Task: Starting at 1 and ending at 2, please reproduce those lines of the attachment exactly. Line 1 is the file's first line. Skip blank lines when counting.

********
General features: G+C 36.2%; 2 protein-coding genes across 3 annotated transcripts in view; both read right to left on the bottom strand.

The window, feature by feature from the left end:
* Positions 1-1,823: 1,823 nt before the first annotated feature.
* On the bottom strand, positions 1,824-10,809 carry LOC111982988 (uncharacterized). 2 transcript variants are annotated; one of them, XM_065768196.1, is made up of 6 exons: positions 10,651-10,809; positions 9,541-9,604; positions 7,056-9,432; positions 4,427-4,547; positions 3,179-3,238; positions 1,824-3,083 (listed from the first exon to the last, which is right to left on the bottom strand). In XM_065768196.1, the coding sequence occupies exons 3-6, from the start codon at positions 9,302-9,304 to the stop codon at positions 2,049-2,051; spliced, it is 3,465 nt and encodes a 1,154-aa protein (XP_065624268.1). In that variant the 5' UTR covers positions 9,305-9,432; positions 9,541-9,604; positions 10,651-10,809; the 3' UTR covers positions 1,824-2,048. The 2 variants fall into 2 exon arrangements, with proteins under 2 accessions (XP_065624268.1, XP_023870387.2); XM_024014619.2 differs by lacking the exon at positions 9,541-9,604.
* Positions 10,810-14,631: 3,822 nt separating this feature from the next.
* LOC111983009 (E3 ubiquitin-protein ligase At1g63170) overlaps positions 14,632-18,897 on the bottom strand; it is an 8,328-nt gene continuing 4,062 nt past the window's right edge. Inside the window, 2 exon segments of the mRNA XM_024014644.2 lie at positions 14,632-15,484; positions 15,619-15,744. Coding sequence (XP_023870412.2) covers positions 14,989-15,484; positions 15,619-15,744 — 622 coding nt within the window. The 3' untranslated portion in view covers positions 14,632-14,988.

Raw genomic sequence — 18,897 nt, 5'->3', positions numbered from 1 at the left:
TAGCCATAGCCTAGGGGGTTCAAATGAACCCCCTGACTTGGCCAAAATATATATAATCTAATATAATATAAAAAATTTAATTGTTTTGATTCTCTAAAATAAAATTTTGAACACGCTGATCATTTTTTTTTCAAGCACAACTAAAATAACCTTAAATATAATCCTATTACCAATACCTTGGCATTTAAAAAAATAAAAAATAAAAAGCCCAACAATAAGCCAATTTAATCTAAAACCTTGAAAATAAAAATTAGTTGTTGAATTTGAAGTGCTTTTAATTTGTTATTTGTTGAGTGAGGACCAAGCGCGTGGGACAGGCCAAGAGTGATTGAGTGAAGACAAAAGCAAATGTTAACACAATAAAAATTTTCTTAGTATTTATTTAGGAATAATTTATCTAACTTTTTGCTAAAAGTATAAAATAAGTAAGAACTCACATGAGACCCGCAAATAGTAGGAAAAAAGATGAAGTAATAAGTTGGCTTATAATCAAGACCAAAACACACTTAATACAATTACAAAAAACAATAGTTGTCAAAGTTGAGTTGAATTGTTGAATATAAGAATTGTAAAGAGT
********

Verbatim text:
General features: G+C 36.2%; 2 protein-coding genes across 3 annotated transcripts in view; both read right to left on the bottom strand.

The window, feature by feature from the left end: